da Belgians

Today ended up being a Belgian kind of day.

I consider nasty weather days to be Belgian for some reason. Belgian bike races are known for difficult weather and Belgium produces tough bike riders. This morning started bitter cold. Before the morning ride I checked weather.com, saw it was 20 degrees out at the Beach and opted to skip the first loop. My gear is not sufficiently PRO. It was in the high 20s when I got out there about 8 for a quick warm-up and 34 by the time we were rolling up First Colonial for the next two loops. It was actually somewhat pleasant in the group and we rolled along pretty fast. Work harder, stay warmer.

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When I got home, I checked the results from the cyclocross world championships in Treviso, Italy. No big surprises in the juniors or U-23. Young Belgian stud Niels Albert took the U-23 rainbow jersey by a wide enough margin that he celebrated as he crossed the live (above). He’ll be a force in the years to come. Tomorrow brings the mens and womens championships. It remains to be seen whether Katie Compton is even going to race, let alone be able to improve on her silver from last year. I do hope whatever is ailing her passes and she can take on her German, Dutch and French rivals. And maybe in the mens, Jonathan Page will surprise like he did last year, but I think this is a race between Belgian Sven Nys and the Dutchman Lars Boom.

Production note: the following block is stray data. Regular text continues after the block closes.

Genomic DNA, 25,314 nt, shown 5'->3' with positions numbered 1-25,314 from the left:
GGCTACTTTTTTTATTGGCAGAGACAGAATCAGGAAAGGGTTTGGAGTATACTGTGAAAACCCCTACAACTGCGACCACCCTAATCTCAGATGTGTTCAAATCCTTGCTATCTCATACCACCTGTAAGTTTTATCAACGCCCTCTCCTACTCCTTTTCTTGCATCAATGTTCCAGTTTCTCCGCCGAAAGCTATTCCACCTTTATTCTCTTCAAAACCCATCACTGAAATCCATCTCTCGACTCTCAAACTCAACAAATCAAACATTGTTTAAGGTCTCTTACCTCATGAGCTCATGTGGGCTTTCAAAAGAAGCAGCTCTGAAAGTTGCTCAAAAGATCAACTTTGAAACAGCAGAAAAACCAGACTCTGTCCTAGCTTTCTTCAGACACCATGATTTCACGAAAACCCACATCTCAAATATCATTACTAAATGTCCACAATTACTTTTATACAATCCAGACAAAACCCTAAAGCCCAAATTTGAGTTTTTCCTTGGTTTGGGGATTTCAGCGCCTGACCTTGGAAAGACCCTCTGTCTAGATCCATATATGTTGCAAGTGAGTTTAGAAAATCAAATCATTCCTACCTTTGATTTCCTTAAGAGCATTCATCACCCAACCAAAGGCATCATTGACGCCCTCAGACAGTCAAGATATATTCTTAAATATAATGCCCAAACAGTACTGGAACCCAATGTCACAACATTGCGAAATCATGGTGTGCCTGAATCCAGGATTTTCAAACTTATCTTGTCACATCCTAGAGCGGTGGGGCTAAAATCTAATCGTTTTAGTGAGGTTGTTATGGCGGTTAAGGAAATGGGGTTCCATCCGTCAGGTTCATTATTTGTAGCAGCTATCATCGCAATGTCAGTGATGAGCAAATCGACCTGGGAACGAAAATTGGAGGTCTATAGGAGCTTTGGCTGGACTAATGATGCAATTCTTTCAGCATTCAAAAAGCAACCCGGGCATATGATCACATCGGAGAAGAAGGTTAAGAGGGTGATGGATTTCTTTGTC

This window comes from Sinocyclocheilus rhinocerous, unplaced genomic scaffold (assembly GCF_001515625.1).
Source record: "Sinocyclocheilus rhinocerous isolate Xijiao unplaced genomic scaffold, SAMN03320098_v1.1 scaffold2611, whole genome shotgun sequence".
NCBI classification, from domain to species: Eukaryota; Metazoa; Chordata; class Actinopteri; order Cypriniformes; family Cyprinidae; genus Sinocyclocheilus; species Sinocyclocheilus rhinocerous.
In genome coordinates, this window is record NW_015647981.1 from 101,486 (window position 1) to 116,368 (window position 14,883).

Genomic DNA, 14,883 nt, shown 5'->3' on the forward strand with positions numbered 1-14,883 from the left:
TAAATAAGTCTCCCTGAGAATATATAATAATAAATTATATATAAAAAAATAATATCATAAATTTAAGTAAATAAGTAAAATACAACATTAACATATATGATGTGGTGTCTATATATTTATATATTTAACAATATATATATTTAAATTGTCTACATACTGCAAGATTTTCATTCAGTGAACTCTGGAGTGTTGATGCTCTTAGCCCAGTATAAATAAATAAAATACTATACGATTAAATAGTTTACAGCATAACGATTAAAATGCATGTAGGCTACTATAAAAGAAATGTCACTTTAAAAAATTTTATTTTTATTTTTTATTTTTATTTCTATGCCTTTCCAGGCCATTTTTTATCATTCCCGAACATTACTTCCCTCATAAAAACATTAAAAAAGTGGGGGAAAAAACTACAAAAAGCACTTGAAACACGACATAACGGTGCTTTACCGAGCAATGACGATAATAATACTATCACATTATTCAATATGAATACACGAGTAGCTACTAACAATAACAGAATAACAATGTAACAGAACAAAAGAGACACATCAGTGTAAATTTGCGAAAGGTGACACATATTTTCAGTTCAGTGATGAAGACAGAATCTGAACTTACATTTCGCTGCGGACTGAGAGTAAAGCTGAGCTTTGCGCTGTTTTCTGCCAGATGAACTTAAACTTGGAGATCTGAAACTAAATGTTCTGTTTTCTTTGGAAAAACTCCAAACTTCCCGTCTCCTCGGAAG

Finally I enjoyed one of the best beers I’ve ever been privileged enough to drink tonight. This was another find at Grape & Gourmet. It was one of two that I saw that had scores of 100 from ratebeer.com. In other words, according to the critics, beer doesn’t get any better. If so, it must be worth the shock-inducing price tag of $3.99 an 11.2-ounce bottle, so I bought a Brasserie des Rocs Grand Cru.

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Yum. My palate and knowledge of beer isn’t adequate to describing this Belgian Special Brown Ale. I detected raisin and cherry in the mouth. It offered a subtle sweetness, not as cloying as the Gouden Carolus Classic I sipped a few days ago. The Brasserie des Rocs fairly exploded across my tongue then slithered through the rest of my mouth revealing complexity wherever it landed. At 9.5 percent alcohol, this one also carries a kick. I’ll want to have one again, when I figure out how to afford it.

Pull for Americans Compton and Page tomorrow.

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One response to “da Belgians

  1. …whatever happened to champagne taste and beer budget? I will always remember my first taste of Double Diamond Ale on the train from Edinburgh to London back in the ’70’s. Had to get it in DC as it was not available locally. Chris’s dad and I didn’t know to reserve seats on the train, so without anyplace to park, we spent the trip in the dining car savoring Double Diamond and a new love was born!

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